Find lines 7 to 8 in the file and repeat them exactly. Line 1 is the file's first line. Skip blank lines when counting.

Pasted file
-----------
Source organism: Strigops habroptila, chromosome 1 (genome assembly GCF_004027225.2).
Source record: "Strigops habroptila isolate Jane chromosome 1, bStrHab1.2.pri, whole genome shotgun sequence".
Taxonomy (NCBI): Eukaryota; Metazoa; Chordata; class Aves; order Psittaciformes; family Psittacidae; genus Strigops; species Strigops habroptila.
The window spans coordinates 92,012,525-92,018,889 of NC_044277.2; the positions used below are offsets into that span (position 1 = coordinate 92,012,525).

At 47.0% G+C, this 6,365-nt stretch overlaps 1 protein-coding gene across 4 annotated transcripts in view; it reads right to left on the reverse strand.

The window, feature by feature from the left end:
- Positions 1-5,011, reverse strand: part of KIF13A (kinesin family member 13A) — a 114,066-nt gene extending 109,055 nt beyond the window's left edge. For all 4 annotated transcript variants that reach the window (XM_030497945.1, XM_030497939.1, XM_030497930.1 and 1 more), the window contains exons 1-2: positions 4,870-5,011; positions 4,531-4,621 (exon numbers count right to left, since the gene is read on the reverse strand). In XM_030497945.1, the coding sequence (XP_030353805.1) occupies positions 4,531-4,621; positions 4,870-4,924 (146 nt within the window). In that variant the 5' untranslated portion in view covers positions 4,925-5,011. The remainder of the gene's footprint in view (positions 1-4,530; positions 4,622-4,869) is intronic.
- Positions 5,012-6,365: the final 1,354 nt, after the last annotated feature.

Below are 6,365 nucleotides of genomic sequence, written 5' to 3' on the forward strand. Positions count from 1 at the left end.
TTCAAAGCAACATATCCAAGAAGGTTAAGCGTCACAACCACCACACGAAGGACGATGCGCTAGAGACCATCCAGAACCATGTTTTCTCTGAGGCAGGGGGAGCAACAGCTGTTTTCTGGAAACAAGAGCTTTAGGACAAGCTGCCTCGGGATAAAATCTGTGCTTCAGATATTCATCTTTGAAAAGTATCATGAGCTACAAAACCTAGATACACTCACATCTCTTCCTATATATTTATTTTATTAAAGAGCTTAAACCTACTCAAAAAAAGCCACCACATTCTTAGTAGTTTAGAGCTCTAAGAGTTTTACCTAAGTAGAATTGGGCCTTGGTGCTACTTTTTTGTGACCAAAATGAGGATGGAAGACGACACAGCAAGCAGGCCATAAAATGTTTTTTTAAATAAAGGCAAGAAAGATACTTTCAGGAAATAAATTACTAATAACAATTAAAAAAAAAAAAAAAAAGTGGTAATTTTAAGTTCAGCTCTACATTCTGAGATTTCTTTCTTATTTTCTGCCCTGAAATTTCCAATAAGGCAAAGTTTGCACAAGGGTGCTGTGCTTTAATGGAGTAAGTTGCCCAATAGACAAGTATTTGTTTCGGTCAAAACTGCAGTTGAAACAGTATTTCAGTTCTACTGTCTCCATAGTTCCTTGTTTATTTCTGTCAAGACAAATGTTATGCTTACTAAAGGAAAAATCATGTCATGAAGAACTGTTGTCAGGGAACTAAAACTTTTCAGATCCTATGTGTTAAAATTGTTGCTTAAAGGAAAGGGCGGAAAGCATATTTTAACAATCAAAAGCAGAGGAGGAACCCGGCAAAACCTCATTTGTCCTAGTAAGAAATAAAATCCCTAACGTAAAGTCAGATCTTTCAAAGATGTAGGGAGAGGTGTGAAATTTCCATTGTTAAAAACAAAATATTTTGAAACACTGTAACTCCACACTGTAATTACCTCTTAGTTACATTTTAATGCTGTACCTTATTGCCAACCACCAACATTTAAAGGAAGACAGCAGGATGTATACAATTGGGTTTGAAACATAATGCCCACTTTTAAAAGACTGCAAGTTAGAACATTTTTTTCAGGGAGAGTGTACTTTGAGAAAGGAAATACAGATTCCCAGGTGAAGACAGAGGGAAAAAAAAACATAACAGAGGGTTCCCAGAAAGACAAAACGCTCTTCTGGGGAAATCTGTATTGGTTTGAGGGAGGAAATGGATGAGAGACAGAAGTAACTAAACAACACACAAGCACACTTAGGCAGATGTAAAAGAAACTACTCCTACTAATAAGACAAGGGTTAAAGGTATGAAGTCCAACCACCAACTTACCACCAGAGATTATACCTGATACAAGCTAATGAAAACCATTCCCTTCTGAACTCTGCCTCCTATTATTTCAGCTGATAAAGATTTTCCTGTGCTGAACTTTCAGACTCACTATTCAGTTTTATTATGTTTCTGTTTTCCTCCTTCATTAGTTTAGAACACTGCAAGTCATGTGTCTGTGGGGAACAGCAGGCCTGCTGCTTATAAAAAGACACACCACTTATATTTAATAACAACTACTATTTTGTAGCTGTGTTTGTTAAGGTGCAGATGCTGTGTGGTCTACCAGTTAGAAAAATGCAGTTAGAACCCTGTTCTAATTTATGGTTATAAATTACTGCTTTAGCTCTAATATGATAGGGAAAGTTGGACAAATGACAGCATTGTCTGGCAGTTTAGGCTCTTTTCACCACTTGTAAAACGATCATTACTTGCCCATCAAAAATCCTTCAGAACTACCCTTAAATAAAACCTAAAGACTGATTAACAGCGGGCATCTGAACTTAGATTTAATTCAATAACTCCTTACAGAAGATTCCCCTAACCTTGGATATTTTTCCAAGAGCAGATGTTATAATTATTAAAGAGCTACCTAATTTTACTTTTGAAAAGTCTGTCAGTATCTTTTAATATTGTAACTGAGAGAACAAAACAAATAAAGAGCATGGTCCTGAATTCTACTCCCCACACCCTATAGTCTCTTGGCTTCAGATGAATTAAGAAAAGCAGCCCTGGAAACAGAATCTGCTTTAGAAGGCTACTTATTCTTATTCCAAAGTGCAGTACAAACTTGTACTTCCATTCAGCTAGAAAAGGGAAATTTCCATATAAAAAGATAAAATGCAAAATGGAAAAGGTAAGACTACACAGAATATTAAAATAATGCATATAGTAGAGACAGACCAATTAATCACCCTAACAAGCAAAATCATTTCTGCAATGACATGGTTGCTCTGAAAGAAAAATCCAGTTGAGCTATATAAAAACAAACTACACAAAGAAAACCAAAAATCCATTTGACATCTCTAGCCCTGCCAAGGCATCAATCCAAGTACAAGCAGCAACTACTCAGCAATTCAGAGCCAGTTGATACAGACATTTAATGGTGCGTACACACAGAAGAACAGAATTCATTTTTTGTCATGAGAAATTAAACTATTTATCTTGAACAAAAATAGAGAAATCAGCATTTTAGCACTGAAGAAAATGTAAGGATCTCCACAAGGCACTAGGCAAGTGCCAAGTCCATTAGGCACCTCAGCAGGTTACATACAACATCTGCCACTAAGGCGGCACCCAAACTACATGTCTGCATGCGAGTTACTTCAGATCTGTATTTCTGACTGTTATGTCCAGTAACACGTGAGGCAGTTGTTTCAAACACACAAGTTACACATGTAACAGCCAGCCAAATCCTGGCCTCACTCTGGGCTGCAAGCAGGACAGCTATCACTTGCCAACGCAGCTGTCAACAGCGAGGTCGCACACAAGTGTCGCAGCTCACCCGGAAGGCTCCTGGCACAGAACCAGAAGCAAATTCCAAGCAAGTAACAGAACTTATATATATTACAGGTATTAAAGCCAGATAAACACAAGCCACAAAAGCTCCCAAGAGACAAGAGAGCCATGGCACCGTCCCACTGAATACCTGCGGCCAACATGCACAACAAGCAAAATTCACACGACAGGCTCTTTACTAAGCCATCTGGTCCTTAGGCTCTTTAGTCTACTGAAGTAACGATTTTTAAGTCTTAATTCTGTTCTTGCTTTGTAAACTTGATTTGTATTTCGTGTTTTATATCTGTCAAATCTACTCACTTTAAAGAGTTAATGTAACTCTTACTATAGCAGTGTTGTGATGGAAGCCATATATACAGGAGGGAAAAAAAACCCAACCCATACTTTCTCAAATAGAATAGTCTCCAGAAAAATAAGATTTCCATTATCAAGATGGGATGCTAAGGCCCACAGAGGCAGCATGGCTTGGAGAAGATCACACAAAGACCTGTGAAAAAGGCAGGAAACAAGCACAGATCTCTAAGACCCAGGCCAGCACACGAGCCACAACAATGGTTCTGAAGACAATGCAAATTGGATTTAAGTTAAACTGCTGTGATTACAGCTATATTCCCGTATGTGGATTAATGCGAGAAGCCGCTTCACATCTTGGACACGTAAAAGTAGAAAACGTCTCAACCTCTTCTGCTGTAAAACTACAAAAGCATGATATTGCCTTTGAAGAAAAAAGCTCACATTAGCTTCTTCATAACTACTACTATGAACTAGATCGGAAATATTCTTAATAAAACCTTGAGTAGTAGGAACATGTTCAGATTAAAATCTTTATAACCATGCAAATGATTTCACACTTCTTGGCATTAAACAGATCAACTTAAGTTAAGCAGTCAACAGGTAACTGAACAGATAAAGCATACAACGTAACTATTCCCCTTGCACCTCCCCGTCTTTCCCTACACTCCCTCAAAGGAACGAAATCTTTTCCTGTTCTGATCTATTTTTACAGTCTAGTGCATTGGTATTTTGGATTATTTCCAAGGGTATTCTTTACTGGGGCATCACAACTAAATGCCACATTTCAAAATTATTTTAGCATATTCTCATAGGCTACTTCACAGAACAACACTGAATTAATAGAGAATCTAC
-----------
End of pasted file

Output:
- Positions 1-5,011, reverse strand: part of KIF13A (kinesin family member 13A) — a 114,066-nt gene extending 109,055 nt beyond the window's left edge. For all 4 annotated transcript variants that reach the window (XM_030497945.1, XM_030497939.1, XM_030497930.1 and 1 more), the window contains exons 1-2: positions 4,870-5,011; positions 4,531-4,621 (exon numbers count right to left, since the gene is read on the reverse strand). In XM_030497945.1, the coding sequence (XP_030353805.1) occupies positions 4,531-4,621; positions 4,870-4,924 (146 nt within the window). In that variant the 5' untranslated portion in view covers positions 4,925-5,011. The remainder of the gene's footprint in view (positions 1-4,530; positions 4,622-4,869) is intronic.
- Positions 5,012-6,365: the final 1,354 nt, after the last annotated feature.